As we approach the end of the year, many will find themselves in a reoccurring cycle of living paycheck to paycheck. Keeping up with the latest trends, buying unnecessary items, and binge spending can cause a ripple effect in your finances. Realistically, the everyday worker can easily find themselves spending money they simply just don’t have. If you are ending the year in debt, now is the time to think about starting the New Year off right by creating a budget and sticking to it. For those on a fixed income, financial stress can be overwhelming and it may seem there is no way out. The anecdote to lessening or even eliminating stress can be just as simple as understanding and applying the basic concepts of budgeting.

The budgeting voyage

There are a plethora of reasons why we, at times, feel like there are financial mountains in our way that seem to be unmovable. Lack of money is one of those reasons. Learning how to budget can reduce stress and move the money mountain that seems too high and too wide. Budgeting works even for the novice person who has never taken any specialized courses in finance. The reality is that budgeting is something we typically do in our day to day lives without knowing it. For example, if you go to the grocery store or pay a utility bill, and you set aside $150 from your paycheck, you have just done budgeting. This sounds simple, but for many, maintaining or sticking to a formal budget is an afterthought.

Case in point, although you may have set aside that $150, there is always something else you randomly buy that was not in the initial budget which leads to overspending beyond your budget. Embarking on a voyage to fix a bad financial situation starts with you pulling it all together and taking the first step.

If interested, a great book to learn how to budget by America’s favorite financial coach David Ramsey is called The Total Money Makeover, which personally helped me quite a bit. It is very insightful for both beginners as well as the advanced financial expert.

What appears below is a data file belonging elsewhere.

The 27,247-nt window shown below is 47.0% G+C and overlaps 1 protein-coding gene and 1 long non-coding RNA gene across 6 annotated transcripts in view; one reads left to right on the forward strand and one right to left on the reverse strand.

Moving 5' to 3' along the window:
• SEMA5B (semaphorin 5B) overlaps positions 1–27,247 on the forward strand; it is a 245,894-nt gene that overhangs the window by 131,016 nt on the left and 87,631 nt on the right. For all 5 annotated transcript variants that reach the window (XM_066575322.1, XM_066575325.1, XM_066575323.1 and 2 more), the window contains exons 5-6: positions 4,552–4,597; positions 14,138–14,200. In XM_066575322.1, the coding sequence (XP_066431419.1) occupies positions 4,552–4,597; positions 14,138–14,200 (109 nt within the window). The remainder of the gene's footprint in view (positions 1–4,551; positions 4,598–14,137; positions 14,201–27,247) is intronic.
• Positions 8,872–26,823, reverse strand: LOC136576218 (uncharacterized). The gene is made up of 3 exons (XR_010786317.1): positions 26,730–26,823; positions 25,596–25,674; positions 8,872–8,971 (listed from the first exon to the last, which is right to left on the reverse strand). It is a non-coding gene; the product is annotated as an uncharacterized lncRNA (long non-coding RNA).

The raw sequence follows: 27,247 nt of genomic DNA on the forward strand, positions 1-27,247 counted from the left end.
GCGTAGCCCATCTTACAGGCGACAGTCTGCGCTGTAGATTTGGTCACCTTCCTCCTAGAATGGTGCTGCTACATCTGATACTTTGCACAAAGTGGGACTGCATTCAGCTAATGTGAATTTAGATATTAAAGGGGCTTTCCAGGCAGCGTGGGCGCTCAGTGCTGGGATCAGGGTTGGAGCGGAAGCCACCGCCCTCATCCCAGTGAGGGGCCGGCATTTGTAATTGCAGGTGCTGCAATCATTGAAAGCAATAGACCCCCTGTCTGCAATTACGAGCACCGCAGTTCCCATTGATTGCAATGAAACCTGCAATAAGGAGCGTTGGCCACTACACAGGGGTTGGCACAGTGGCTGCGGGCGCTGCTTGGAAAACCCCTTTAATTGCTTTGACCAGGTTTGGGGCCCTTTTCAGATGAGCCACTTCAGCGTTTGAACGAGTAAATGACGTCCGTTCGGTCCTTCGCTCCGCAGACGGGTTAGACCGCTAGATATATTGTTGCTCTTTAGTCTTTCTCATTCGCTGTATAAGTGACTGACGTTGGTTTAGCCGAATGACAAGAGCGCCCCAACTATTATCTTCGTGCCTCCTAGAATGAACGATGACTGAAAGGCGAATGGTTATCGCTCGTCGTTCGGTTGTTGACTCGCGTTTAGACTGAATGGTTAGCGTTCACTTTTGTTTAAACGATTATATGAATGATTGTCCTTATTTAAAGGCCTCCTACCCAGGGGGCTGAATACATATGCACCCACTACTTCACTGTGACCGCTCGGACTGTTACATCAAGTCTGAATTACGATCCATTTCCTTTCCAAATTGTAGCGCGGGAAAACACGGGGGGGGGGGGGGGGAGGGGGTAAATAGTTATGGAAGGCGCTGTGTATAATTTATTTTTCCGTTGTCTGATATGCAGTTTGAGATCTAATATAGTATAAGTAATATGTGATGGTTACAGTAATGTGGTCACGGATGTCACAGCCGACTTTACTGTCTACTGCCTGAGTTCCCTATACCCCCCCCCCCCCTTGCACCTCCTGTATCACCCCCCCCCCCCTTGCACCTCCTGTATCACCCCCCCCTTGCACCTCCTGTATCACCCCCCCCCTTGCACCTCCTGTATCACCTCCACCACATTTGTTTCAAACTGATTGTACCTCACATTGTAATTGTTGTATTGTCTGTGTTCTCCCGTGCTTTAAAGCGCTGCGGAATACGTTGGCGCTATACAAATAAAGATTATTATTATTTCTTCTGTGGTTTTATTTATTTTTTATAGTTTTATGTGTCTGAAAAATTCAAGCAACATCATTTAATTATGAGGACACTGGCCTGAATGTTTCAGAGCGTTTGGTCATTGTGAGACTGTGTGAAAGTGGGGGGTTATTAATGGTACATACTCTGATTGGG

The rewards of saving

If you are not comfortable with the concept of budgeting, searching for templates to download or taking a financial course, consider saving.

To do this, start off with one or two items you can cut from your spending, such as fast food. An easy way to do this is by taking a look at your bank account and totaling up what you spent on fast food in a month’s time, then work to reduce that cost. Cooking meals at home is a good solution to the fast food spending problem and will save money over time. The best way to save is through consistency.

Secondly, you can clip coupons. Couponing is a popular and growing trend as there are an increasing number of Facebook groups that find the latest super deals. According to recent research data, in 2012, 79.8 percent of shoppers surveyed were regular coupon users which increased over five years prior.

Future trends estimate that by 2020, every shopper will be using a coupon discount of some sort. You might be wondering what saving has to do with minimizing stress. A study conducted by the American Journal of Psychiatry showed that there is a causal relationship between stressful life events and major depression. The study revealed further that about one third of this association is non causal since those predisposed to major depression select themselves into high-risk environments. If we ourselves can minimize our spending and save more, there's a greater chance we can prolong life, be stress free and have peace of mind.

Besides, life is about far more than worrying about the shortage of money.

Financial preparedness is the next best step towards learning how to stop the cause of worrying, like negative cash flow. It is the end of the year, but it is not the end of the world. Now is the time to live stress free, save more and spend less!

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